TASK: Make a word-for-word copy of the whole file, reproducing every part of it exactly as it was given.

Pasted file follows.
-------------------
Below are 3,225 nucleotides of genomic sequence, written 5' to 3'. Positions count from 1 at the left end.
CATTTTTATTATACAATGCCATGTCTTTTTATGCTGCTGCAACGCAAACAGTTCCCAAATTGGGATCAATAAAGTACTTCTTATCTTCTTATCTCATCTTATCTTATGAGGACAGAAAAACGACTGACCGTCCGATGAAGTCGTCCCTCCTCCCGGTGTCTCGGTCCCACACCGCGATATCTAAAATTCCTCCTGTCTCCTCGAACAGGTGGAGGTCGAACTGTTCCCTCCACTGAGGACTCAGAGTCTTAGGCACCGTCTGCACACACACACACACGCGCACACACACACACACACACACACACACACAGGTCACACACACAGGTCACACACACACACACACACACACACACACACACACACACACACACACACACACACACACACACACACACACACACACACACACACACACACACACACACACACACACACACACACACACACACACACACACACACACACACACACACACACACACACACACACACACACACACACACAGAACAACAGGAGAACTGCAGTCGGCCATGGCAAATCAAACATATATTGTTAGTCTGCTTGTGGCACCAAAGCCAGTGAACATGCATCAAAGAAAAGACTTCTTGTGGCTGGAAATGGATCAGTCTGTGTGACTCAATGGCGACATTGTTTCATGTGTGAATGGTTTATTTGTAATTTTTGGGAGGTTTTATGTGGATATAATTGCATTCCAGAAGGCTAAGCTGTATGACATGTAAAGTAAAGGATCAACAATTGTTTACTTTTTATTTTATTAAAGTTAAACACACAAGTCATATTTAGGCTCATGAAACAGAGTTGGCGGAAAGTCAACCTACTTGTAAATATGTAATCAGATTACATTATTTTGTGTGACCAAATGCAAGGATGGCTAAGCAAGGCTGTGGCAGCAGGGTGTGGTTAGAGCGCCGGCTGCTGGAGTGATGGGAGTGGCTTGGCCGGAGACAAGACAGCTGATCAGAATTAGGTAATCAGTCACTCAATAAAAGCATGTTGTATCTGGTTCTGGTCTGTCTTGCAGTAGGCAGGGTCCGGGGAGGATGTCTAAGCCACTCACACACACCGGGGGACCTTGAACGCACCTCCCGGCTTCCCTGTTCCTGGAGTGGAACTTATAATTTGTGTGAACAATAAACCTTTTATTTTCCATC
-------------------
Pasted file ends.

Below are 3,225 nucleotides of genomic sequence, written 5' to 3'. Positions count from 1 at the left end.
CATTTTTATTATACAATGCCATGTCTTTTTATGCTGCTGCAACGCAAACAGTTCCCAAATTGGGATCAATAAAGTACTTCTTATCTTCTTATCTCATCTTATCTTATGAGGACAGAAAAACGACTGACCGTCCGATGAAGTCGTCCCTCCTCCCGGTGTCTCGGTCCCACACCGCGATATCTAAAATTCCTCCTGTCTCCTCGAACAGGTGGAGGTCGAACTGTTCCCTCCACTGAGGACTCAGAGTCTTAGGCACCGTCTGCACACACACACACACGCGCACACACACACACACACACACACACACACAGGTCACACACACAGGTCACACACACACACACACACACACACACACACACACACACACACACACACACACACACACACACACACACACACACACACACACACACACACACACACACACACACACACACACACACACACACACACACACACACACACACACACACACACACACACACACACACACACACACACACAGAACAACAGGAGAACTGCAGTCGGCCATGGCAAATCAAACATATATTGTTAGTCTGCTTGTGGCACCAAAGCCAGTGAACATGCATCAAAGAAAAGACTTCTTGTGGCTGGAAATGGATCAGTCTGTGTGACTCAATGGCGACATTGTTTCATGTGTGAATGGTTTATTTGTAATTTTTGGGAGGTTTTATGTGGATATAATTGCATTCCAGAAGGCTAAGCTGTATGACATGTAAAGTAAAGGATCAACAATTGTTTACTTTTTATTTTATTAAAGTTAAACACACAAGTCATATTTAGGCTCATGAAACAGAGTTGGCGGAAAGTCAACCTACTTGTAAATATGTAATCAGATTACATTATTTTGTGTGACCAAATGCAAGGATGGCTAAGCAAGGCTGTGGCAGCAGGGTGTGGTTAGAGCGCCGGCTGCTGGAGTGATGGGAGTGGCTTGGCCGGAGACAAGACAGCTGATCAGAATTAGGTAATCAGTCACTCAATAAAAGCATGTTGTATCTGGTTCTGGTCTGTCTTGCAGTAGGCAGGGTCCGGGGAGGATGTCTAAGCCACTCACACACACCGGGGGACCTTGAACGCACCTCCCGGCTTCCCTGTTCCTGGAGTGGAACTTATAATTTGTGTGAACAATAAACCTTTTATTTTCCATC